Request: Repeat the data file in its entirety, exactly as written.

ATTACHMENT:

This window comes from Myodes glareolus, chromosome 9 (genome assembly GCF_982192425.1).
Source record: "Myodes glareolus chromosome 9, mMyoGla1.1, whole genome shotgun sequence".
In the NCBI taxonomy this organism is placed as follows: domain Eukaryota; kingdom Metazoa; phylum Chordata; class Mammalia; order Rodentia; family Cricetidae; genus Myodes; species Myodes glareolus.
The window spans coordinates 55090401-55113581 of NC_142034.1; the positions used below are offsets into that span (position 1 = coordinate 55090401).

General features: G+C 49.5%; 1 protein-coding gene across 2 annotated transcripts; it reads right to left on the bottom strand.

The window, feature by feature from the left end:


This window comes from Myodes glareolus, chromosome 9 (genome assembly GCF_982192425.1).
Source record: "Myodes glareolus chromosome 9, mMyoGla1.1, whole genome shotgun sequence".
In the NCBI taxonomy this organism is placed as follows: domain Eukaryota; kingdom Metazoa; phylum Chordata; class Mammalia; order Rodentia; family Cricetidae; genus Myodes; species Myodes glareolus.
The window spans coordinates 55090401-55113581 of NC_142034.1; the positions used below are offsets into that span (position 1 = coordinate 55090401).

General features: G+C 49.5%; 1 protein-coding gene across 2 annotated transcripts; it reads right to left on the bottom strand.

The window, feature by feature from the left end: